It has multiple versions you can choose from, Free, Lite, and Full VersaTuner. All three versions require connecting your car to a computer to flash a map or take a log. To connect your car, you can get any 3rd party wired SX cable or bluetooth LX OBD2 adapter (click the links to see the ones VT recommends). The SX and LX options are both good choices. The Bluetooth adapter can also connect to your phone so you can use other gauge and logging apps, such as Torque. You can spend extra and get a VersaLink cable, but this is generally more than you need.

A downside of Versatune is that it is locked to the VIN of the car you bought the license for. It being nothing more than software, VT has no way of proving that you unmarried it from a car to put it onto another one. You can transfer the license to a new owner if you sell the car. They will also let you transfer to another car if you prove your car is totaled or stolen.

What you can do with the three versions of VT varies.

VersaTuner Free basically lets you take and view data logs, as well as check and clear codes. You can also use your computer to see live gauges, but we don’t recommend that while driving.

VersaTuner Lite adds the ability to flash maps created by a licensed tuner, as well as maps from Versatune’s decent library of available tunes. It also allows the user to turn on launch control, no-lift shift (aka flatfoot shifting), and gives you the ability to choose which DTCs are active and inactive.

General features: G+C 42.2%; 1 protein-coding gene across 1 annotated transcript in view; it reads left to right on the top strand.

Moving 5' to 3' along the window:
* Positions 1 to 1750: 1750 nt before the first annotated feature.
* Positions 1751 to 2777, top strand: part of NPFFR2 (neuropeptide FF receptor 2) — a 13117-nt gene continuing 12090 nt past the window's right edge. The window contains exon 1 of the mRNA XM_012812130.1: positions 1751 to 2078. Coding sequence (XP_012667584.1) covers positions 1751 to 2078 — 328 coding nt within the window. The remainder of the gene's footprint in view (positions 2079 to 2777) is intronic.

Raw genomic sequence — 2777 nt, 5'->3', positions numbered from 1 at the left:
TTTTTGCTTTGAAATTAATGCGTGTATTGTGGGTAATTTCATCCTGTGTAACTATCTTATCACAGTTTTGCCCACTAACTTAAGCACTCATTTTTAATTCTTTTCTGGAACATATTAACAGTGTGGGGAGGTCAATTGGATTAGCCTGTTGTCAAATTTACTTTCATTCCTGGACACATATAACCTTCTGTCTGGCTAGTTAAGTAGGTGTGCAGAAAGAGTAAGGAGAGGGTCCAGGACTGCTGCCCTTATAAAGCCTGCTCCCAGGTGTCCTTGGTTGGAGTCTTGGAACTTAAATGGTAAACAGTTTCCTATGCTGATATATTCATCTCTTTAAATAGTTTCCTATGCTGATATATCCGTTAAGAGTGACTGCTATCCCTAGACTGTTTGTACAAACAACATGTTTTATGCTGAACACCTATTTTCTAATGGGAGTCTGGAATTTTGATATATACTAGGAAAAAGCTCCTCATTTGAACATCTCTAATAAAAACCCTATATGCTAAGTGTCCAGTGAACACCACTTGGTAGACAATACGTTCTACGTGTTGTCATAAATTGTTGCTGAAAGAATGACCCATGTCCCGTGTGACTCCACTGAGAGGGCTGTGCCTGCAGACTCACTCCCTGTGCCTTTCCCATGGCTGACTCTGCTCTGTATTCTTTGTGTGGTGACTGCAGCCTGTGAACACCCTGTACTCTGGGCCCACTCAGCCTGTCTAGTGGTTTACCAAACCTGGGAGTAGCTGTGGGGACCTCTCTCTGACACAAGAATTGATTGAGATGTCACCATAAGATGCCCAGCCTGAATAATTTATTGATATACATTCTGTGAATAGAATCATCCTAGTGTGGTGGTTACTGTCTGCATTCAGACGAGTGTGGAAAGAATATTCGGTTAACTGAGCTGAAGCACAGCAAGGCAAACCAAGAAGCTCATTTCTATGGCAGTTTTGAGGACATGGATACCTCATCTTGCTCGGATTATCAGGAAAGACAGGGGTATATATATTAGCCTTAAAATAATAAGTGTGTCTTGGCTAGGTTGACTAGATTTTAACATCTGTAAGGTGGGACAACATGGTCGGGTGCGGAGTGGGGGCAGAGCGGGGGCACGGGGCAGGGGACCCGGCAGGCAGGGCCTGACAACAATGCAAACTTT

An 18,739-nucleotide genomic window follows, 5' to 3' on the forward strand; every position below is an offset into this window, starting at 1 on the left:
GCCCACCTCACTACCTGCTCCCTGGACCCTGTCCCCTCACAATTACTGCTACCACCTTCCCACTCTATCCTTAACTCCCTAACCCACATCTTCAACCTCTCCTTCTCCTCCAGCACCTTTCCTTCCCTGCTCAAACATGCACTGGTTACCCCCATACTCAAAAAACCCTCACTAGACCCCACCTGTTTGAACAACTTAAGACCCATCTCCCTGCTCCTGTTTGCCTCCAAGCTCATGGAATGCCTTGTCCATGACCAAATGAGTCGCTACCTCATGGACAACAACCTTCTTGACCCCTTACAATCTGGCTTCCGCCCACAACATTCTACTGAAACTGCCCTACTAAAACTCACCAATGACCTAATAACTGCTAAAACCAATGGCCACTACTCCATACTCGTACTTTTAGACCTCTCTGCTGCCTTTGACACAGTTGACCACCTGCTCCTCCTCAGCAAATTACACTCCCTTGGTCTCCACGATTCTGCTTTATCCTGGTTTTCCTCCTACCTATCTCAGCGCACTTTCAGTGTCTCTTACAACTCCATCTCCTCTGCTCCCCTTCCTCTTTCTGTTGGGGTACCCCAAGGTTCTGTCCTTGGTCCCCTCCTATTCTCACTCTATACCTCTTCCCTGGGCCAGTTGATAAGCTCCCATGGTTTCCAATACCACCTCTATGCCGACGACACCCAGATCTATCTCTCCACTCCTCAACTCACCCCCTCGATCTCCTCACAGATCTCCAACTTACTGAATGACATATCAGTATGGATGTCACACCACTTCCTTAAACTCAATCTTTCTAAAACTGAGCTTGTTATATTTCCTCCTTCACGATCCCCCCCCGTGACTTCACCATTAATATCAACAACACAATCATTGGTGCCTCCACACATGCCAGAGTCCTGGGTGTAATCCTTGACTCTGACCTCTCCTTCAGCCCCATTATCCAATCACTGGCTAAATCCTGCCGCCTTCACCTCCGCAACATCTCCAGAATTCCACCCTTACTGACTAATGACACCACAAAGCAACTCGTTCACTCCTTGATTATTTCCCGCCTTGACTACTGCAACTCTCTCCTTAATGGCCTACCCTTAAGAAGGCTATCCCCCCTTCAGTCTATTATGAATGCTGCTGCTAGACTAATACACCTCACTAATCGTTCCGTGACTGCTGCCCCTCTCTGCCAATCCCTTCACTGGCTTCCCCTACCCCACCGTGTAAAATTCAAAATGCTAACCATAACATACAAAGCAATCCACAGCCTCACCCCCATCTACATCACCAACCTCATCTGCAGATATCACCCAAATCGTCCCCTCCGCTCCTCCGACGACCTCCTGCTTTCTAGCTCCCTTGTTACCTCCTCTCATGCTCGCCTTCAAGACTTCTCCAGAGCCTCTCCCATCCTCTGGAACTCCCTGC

VersaTuner (Full) is the only option on the whole list that lets you tune yourself, and it still lets you flash OTS maps. Versatune’s library of OTS maps is larger than Cobb’s, but even something like a bigger intake may require you to get a custom tune. Like the Lite version, it also has launch control, no-lift shift, and disabling DTCs available for the user to modify.



The Accessport is one price, all inclusive. Nice and simple. You still need to buy a custom map from your tuner of choice if you want to run something other than an OTS tune.

Versatune will need the Lite or Full version to flash any map, and you’ll need a cable or Bluetooth adapter to connect your car. We recommend the Bluetooth adapter so you can use it with other apps on your phone for logging or as a gauge. Like the Cobb, custom tunes cost extra from your tuner of choice.

VersaTuner and Cobb Cost Comparison

Versatune lets you upgrade from Lite to full for $150 within 30 days of purchase, or $179 after 30 days.


But wait, there’s more! Because Versatune isn’t as popular, and because of some hoops pro-tuners have to jump through to use it (I won’t go into the details here), most tuners will charge more to tune with VT. Your tuner may charge as much as $100 extra, so check their site or ask them to avoid surprises.



VT is cheaper, but gets locked to the car's VIN, and tuners may charge more to tune it. VT is the only option to be able to disable DTCs (for off-road vehicles only). VT full version is your only option to self tune.

AP is more common, and more convenient with the included handheld device. It can be transferred from one car to another. 

We sell and tune both.

Click here for a Cobb Accesport

Click here for Versatuner

Click here to buy a custom e-tune.


If you have more questions about these options or tuning, please email us at

If you have general questions about other stuff, parts, or anything else racecar, please email us at